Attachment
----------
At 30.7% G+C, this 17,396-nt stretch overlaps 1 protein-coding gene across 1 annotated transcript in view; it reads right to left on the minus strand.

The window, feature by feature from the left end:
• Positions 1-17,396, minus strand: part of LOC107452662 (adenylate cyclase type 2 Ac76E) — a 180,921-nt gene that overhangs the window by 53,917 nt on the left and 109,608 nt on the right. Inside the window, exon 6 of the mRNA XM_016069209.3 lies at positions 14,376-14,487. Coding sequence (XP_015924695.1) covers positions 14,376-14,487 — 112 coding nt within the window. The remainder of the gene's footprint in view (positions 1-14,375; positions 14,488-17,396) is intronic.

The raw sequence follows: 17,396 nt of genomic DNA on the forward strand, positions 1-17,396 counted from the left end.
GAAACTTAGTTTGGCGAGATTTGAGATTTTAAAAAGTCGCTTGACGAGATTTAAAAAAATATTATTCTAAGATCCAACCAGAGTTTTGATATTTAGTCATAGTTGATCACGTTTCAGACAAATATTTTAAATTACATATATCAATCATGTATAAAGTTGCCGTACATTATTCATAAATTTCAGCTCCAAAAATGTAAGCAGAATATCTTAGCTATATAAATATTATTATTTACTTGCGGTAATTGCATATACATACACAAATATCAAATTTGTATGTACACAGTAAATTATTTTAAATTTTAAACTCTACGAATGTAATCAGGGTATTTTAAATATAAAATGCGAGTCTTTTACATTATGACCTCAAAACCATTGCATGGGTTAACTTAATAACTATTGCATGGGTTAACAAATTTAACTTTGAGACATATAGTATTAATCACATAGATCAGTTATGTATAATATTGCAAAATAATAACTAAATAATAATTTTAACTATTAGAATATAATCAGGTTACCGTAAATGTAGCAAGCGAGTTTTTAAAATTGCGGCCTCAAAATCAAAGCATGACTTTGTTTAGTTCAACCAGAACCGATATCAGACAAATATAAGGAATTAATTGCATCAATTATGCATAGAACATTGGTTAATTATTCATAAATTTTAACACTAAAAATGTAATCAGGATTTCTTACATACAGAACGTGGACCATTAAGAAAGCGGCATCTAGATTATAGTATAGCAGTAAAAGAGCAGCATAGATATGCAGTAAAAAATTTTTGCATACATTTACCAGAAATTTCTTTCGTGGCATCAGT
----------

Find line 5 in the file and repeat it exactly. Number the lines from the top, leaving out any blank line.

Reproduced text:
GAAACTTAGTTTGGCGAGATTTGAGATTTTAAAAAGTCGCTTGACGAGATTTAAAAAAATATTATTCTAAGATCCAACCAGAGTTTTGATATTTAGTCATAGTTGATCACGTTTCAGACAAATATTTTAAATTACATATATCAATCATGTATAAAGTTGCCGTACATTATTCATAAATTTCAGCTCCAAAAATGTAAGCAGAATATCTTAGCTATATAAATATTATTATTTACTTGCGGTAATTGCATATACATACACAAATATCAAATTTGTATGTACACAGTAAATTATTTTAAATTTTAAACTCTACGAATGTAATCAGGGTATTTTAAATATAAAATGCGAGTCTTTTACATTATGACCTCAAAACCATTGCATGGGTTAACTTAATAACTATTGCATGGGTTAACAAATTTAACTTTGAGACATATAGTATTAATCACATAGATCAGTTATGTATAATATTGCAAAATAATAACTAAATAATAATTTTAACTATTAGAATATAATCAGGTTACCGTAAATGTAGCAAGCGAGTTTTTAAAATTGCGGCCTCAAAATCAAAGCATGACTTTGTTTAGTTCAACCAGAACCGATATCAGACAAATATAAGGAATTAATTGCATCAATTATGCATAGAACATTGGTTAATTATTCATAAATTTTAACACTAAAAATGTAATCAGGATTTCTTACATACAGAACGTGGACCATTAAGAAAGCGGCATCTAGATTATAGTATAGCAGTAAAAGAGCAGCATAGATATGCAGTAAAAAATTTTTGCATACATTTACCAGAAATTTCTTTCGTGGCATCAGT